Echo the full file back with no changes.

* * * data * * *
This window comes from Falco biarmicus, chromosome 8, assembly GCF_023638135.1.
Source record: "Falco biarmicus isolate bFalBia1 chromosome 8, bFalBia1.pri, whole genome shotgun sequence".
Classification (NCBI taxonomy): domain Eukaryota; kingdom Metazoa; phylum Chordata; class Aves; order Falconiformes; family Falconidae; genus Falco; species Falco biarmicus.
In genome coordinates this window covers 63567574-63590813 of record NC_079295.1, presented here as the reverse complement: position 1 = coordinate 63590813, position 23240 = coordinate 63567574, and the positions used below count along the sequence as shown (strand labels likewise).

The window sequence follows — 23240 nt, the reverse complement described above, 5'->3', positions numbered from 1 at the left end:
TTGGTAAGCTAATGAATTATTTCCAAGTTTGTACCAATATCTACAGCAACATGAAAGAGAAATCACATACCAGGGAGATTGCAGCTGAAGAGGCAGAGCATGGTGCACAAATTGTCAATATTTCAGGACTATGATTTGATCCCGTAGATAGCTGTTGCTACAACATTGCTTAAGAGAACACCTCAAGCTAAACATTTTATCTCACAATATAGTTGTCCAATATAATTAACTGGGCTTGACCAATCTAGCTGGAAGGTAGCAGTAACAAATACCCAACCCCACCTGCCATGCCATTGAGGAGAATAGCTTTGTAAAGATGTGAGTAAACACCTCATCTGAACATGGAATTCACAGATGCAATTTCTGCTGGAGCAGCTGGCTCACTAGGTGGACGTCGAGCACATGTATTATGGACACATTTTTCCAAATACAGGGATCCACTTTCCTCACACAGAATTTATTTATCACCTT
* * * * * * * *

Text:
This window comes from Falco biarmicus, chromosome 8, assembly GCF_023638135.1.
Source record: "Falco biarmicus isolate bFalBia1 chromosome 8, bFalBia1.pri, whole genome shotgun sequence".
Classification (NCBI taxonomy): domain Eukaryota; kingdom Metazoa; phylum Chordata; class Aves; order Falconiformes; family Falconidae; genus Falco; species Falco biarmicus.
In genome coordinates this window covers 63567574-63590813 of record NC_079295.1, presented here as the reverse complement: position 1 = coordinate 63590813, position 23240 = coordinate 63567574, and the positions used below count along the sequence as shown (strand labels likewise).

The window sequence follows — 23240 nt, the reverse complement described above, 5'->3', positions numbered from 1 at the left end:
TTGGTAAGCTAATGAATTATTTCCAAGTTTGTACCAATATCTACAGCAACATGAAAGAGAAATCACATACCAGGGAGATTGCAGCTGAAGAGGCAGAGCATGGTGCACAAATTGTCAATATTTCAGGACTATGATTTGATCCCGTAGATAGCTGTTGCTACAACATTGCTTAAGAGAACACCTCAAGCTAAACATTTTATCTCACAATATAGTTGTCCAATATAATTAACTGGGCTTGACCAATCTAGCTGGAAGGTAGCAGTAACAAATACCCAACCCCACCTGCCATGCCATTGAGGAGAATAGCTTTGTAAAGATGTGAGTAAACACCTCATCTGAACATGGAATTCACAGATGCAATTTCTGCTGGAGCAGCTGGCTCACTAGGTGGACGTCGAGCACATGTATTATGGACACATTTTTCCAAATACAGGGATCCACTTTCCTCACACAGAATTTATTTATCACCTT